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Global Study Holds Promise for Women Diagnosed with Endometrial Cancer


Endometrial cancer, also known as uterine cancer, is the sixth most common cancer among women worldwide and the most common type of gynecologic cancer in the U.S. It affects the endometrium, or lining of the uterus, and can spread to other areas if left untreated. More than 66,000 cases are expected to be diagnosed this year, according to the National Cancer Institute (NCI), and roughly 20 percent of them will prove fatal. 

John Paul Diaz, M.D.

John Paul Diaz, M.D., chief of gynecologic oncology at Baptist Health Miami Cancer Institute

With new advances in the treatment of the disease, however, women today are experiencing better outcomes, says John Paul Diaz, M.D., chief of gynecologic oncology at Baptist Health Miami Cancer Institute. One such advance has been the subject of a global phase 3 study in which Dr. Diaz served as institutional principal investigator. The results of the study, “Dostarlimab for Primary Advanced or Recurrent Endometrial Cancer,” were published recently in the New England Journal of Medicine.

In the double-blind, randomized, placebo-controlled trial study of patients with advanced or recurrent endometrial cancer, some patients received dostarlimab, an immunosuppressant, in addition to standard-of-care chemotherapy, (a combination of carboplatin plus paclitaxel). The study revealed that the combination of chemotherapy and immunotherapy may have synergistic effects in the treatment of endometrial cancer, Dr. Diaz says.


“The key takeaway from this trial is that we saw a statistically and clinically meaningful improvement in progression-free survival (PFS), with a doubling of the PFS at 24 months compared to chemotherapy alone,” says Dr. Diaz. “This also was the first trial to demonstrate an improvement in PFS with the addition of immunotherapy to standard-of-care chemotherapy in patients with advanced disease.”

Understanding your risks

Dr. Diaz says that diagnoses of endometrial cancer in the U.S. have increased over the years. According to the NCI, however, some women are at higher risk for the disease, especially those who:

  • Take estrogen-only hormone replacement therapy (HRT) after menopause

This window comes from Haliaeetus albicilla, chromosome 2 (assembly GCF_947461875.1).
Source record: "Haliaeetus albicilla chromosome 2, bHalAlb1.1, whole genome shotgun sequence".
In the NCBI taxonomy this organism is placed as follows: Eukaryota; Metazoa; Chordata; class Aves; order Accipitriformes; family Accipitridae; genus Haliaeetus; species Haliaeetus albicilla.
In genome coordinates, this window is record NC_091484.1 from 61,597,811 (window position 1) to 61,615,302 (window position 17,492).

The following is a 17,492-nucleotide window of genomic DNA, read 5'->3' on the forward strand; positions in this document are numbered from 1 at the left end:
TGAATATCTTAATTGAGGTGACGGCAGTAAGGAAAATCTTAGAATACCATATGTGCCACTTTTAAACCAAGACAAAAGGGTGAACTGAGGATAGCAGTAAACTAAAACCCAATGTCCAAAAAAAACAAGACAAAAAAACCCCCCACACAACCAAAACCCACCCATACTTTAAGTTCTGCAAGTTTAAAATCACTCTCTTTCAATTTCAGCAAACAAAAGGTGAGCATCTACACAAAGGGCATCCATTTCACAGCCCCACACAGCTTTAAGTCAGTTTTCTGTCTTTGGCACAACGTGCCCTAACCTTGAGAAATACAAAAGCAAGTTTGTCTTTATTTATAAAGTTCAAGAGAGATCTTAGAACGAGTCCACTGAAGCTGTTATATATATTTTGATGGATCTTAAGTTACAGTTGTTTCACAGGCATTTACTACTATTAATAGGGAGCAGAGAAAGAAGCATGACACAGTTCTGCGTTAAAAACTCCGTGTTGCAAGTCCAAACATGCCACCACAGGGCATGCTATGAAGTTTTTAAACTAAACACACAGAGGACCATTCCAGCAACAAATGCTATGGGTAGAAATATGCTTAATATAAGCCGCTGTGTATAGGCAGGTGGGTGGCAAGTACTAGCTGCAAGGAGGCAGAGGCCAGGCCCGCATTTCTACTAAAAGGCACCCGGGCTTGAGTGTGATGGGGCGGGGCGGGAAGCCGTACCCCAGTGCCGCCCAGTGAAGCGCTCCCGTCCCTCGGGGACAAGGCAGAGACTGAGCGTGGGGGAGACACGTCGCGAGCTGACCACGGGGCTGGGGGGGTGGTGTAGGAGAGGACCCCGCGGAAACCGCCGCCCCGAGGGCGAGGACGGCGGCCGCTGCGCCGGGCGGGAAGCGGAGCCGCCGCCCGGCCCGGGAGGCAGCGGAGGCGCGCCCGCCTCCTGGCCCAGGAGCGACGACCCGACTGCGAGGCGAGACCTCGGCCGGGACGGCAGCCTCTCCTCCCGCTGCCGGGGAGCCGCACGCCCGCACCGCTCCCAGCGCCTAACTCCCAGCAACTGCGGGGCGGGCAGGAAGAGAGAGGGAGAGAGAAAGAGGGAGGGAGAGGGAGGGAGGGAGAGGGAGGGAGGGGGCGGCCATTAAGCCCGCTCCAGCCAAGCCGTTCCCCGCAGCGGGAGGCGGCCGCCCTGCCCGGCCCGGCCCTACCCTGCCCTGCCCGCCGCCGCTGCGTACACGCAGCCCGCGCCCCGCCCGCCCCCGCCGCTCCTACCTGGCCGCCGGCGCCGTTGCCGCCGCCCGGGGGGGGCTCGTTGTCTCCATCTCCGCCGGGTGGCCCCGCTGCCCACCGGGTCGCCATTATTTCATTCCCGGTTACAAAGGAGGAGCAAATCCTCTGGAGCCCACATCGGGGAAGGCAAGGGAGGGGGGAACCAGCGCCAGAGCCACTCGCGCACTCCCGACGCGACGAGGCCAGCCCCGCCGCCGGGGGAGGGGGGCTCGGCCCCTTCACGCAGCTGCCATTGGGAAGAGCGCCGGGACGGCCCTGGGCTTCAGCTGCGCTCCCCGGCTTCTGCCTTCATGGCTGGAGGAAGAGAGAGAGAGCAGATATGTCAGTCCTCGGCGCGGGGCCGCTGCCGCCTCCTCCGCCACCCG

• Take tamoxifen to prevent or treat breast cancer
  • Are obese
  • Have metabolic syndrome
  • Have type 2 diabetes
  • Exposure of endometrial tissue to estrogen made by the body (which may be caused by never giving birth, menstruating at an early age or starting menopause at a later age)
  • Have polycystic ovarian syndrome
  • Have a family history of endometrial cancer in a first-degree relative (mother, sister or daughter)
  • Have certain genetic conditions, such as Lynch syndrome.
  • Have endometrial hyperplasia

Recognizing the symptoms

There is no screening for endometrial cancer, says Dr. Diaz, but because most patients present with abnormal bleeding, this cancer is usually diagnosed at an early stage.

“Endometrial cancer is actually the most curable of all gynecologic cancers but you have to recognize its symptoms,” says Dr. Diaz. “Endometrial cancer begins inside the uterus so it is not usually detected unless the patient experiences symptoms, Dr. Diaz says. “These can include vaginal bleeding or discharge not related to your period; vaginal bleeding after menopause; difficult or painful urination; pain during sexual intercourse, or pain in the pelvic area.”

If you experience any of these symptoms, Dr. Diaz urges you to see your doctor as soon as possible. “The sooner we know if it’s cancer, the sooner we can start treating it, and that almost always leads to better outcomes,” he says. “And as the dostarlimab study has shown, there is reason for great optimism for anyone diagnosed today with endometrial cancer.”

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